I’ve been getting several emails lately on resources for medical Spanish, so I thought I’d not re-invent the wheel.
First things first: I try to keep an updated list of my all-time favorite resources here. You should check it out, there’s some good stuff there. If you think there’s anything I should add, let me know!
Grammar and Vocab Basics & Dictionaries: I really like Duolingo and Fluencia as good beginner-level review of vocab and grammar. Spanishdict.com is my preferred online dictionary, and they have a grammar review section as well. I haven’t used this site much, but a quick browsing of Conjuguemos looks promising for more grammar review–they have four “por vs. para” exercises, which is always my nemesis!
I have a couple of Larousse apps as well for my iPad and iPhone…I like using the Spanish-Spanish dictionaries whenever possible! I have a little Medical Spanish app on my phone as well, to look up quick vocab and phrases…sometimes I’ll just browse phrases while on the bus or when I have a few spare minutes.
Medical Spanish Texts: McGraw-Hill’s Spanish for Healthcare Professionals has been my go-to…I like how it mixes grammar and thematic vocab, and it also gives a variety of vocab based on colloquial use (usually noted by location: Mexico, Spain, Caribbean, S.America).
The Yes/No Medical Spanish is also useful…but for basics, not for developing fluency in conversation. It’s geared towards being able to do a really basic exam and history, by asking yes/no questions. Of course, the first thing you’ll learn in nursing school is that open-ended questions are the preferred method of establishing rapport, or “therapeutic communication” as the nursing lingo will have it.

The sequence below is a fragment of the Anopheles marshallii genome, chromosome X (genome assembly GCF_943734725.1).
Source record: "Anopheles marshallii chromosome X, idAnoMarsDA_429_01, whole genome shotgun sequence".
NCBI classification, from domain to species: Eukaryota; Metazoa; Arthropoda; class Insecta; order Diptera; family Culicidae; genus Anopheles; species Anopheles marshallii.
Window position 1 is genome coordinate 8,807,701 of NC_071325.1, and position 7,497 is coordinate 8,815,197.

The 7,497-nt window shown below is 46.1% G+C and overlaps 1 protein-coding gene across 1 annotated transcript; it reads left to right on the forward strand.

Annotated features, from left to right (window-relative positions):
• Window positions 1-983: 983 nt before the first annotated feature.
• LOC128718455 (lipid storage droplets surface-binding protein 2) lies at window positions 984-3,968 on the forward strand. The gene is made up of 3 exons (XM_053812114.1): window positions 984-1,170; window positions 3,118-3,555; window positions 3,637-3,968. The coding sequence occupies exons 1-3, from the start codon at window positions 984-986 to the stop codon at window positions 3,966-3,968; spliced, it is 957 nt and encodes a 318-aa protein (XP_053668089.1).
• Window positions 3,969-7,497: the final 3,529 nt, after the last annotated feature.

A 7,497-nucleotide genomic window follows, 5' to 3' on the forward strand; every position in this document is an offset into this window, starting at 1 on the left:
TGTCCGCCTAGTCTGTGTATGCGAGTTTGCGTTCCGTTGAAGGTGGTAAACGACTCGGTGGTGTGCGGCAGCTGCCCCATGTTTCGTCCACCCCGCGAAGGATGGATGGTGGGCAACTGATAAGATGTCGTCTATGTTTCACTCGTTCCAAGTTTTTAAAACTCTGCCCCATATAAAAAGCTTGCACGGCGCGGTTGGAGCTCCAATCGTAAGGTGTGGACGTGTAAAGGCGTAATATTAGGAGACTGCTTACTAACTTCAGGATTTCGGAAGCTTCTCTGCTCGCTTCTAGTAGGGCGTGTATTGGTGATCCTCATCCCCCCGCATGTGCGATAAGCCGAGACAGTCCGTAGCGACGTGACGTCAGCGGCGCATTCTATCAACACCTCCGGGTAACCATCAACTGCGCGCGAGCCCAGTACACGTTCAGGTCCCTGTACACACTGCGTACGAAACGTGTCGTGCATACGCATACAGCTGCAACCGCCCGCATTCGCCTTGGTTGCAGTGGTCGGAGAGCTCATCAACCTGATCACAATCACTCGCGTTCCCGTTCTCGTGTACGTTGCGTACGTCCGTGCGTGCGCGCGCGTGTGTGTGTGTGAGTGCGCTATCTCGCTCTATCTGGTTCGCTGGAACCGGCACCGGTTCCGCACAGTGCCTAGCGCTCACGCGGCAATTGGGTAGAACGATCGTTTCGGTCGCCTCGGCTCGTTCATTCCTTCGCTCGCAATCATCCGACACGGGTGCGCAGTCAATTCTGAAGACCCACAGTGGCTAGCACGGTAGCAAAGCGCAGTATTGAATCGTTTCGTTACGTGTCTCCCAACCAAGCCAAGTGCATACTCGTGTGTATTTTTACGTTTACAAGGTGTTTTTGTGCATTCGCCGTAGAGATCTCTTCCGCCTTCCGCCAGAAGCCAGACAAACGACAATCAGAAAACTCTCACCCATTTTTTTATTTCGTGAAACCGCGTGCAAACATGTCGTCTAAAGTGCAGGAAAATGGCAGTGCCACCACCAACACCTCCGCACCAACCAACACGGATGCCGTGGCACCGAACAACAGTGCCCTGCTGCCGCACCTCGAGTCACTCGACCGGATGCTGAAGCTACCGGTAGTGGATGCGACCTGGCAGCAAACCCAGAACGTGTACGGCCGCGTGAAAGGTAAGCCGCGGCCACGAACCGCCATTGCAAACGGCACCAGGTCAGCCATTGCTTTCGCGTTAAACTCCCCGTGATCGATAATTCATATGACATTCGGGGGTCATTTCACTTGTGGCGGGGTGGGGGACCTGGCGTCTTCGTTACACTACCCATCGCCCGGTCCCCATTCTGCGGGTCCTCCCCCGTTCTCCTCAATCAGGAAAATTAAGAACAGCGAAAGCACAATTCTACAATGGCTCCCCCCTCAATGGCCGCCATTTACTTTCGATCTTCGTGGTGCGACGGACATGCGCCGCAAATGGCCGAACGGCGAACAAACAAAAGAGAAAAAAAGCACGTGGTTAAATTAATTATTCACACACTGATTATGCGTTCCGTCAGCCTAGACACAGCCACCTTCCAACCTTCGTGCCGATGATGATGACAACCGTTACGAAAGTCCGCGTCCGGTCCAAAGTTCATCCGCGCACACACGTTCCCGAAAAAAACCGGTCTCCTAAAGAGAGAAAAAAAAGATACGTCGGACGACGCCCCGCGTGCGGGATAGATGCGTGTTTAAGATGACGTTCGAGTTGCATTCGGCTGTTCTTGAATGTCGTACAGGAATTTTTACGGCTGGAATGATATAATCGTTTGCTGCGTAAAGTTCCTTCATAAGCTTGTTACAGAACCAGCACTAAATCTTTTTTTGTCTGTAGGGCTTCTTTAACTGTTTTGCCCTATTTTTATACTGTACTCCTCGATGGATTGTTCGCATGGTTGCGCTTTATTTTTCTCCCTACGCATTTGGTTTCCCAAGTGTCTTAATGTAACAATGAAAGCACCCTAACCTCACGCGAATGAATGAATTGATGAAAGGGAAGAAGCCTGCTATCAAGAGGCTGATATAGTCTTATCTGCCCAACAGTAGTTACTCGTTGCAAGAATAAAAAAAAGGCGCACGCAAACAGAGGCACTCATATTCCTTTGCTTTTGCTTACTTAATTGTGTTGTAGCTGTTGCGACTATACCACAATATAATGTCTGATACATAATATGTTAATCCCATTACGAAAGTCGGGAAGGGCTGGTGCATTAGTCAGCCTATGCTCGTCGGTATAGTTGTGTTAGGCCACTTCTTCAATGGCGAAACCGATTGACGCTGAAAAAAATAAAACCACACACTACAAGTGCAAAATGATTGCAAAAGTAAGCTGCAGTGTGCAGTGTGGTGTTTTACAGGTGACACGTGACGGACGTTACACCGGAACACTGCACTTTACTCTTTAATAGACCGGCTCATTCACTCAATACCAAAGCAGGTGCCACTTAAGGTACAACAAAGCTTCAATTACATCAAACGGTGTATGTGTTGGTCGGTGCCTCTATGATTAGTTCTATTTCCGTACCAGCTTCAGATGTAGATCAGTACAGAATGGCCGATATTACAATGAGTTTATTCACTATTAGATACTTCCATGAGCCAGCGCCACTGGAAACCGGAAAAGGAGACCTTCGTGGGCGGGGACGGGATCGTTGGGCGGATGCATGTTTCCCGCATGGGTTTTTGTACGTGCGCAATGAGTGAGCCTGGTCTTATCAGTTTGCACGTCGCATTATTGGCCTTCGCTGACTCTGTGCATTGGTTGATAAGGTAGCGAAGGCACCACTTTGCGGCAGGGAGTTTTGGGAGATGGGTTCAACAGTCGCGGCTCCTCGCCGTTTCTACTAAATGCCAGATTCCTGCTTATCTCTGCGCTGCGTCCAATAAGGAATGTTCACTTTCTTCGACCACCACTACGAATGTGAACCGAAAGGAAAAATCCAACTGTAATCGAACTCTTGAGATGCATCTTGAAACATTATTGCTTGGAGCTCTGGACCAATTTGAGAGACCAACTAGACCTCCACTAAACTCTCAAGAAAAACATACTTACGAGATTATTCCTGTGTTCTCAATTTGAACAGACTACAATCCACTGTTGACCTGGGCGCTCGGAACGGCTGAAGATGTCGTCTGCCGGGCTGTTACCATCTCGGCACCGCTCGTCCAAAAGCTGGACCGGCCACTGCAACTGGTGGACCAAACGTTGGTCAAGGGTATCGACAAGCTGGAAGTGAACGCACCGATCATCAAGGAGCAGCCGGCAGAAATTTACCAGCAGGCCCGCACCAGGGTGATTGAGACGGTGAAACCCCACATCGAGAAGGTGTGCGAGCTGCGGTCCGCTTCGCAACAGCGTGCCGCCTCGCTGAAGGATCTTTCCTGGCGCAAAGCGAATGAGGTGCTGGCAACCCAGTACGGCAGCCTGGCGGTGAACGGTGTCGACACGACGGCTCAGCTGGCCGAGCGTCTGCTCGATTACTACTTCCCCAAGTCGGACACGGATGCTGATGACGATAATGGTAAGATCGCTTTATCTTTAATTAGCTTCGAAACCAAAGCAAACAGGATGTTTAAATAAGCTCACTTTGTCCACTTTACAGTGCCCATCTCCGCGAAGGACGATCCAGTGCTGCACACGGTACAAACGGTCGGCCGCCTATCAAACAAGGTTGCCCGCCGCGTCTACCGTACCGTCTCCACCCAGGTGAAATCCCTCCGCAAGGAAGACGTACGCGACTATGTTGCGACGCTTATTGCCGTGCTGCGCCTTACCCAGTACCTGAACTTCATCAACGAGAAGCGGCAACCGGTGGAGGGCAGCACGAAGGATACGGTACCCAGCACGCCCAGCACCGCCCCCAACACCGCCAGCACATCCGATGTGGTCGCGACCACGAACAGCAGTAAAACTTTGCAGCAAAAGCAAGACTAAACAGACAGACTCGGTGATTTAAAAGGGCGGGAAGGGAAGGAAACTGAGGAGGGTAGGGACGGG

Online Audio: I love Batanga–it’s a Spanish-language version of Pandora. Great way to be introduced to new musicians. I also listen to Radio Bilingüe for news and music. They have a great 15-minute weekly news podcast that’s really good, and usually it’s slow enough that I can understand most of it. Much better than BBC Mundo, which goes way too fast for me!
Classes: Honestly, I think in-person once (preferrably twice) a week class is the best way to deepen Spanish if you’re not a native speaker. At least for me, I need the consistency–and the knowledge that I’ve made a financial investment in my learning–to help keep me motivated.
If in-person classes are not an option, another possibility is online tutoring, whether with someone you know, or through a school. I went to Mexico last year and studied for three weeks in Cuernavaca, a city known for its language programs. It’s not a beach town, but there are many lovely things about being in a smaller, less touristy city. I ended up at CETLALIC, a super awesome, progressive Spanish-language school. They’re inspired by the work of Paulo Freire, are LGBTQ-inclusive (all their home stay families go through a training before they’re allowed to participate), and they also do online weekly Skype lessons for $20/hr, which I’ve been doing on and off as my schedule allows. I can’t recommend them highly enough! In fact, I’m headed back in June for a quick week of brush-up, and hope to return for a longer three-week stint again in September.
The Bottom-Line: It sounds cliché, but try to read, speak and listen to at least a little Spanish every day. I challenge myself to try and explain the pathophys or pharm stuff I’m learning in Spanish (to imaginary patients if I don’t have Spanish-speaking ones to work with). It’s an art to be able to not only translate drug info but also make it understandable. How does insulin work, in Spanish…GO!
If you can, start a conversation group. It can be hard to keep up in school, but when you can, it’s worth it. Habla, habla, habla, cada día!
What are your favorite resources? How do you find ways to practice your Spanish every day? Have any study abroad/language programs you’d recommend? Share them in the comments here, on Facebook, or @radmidwife and I’ll add them to my list!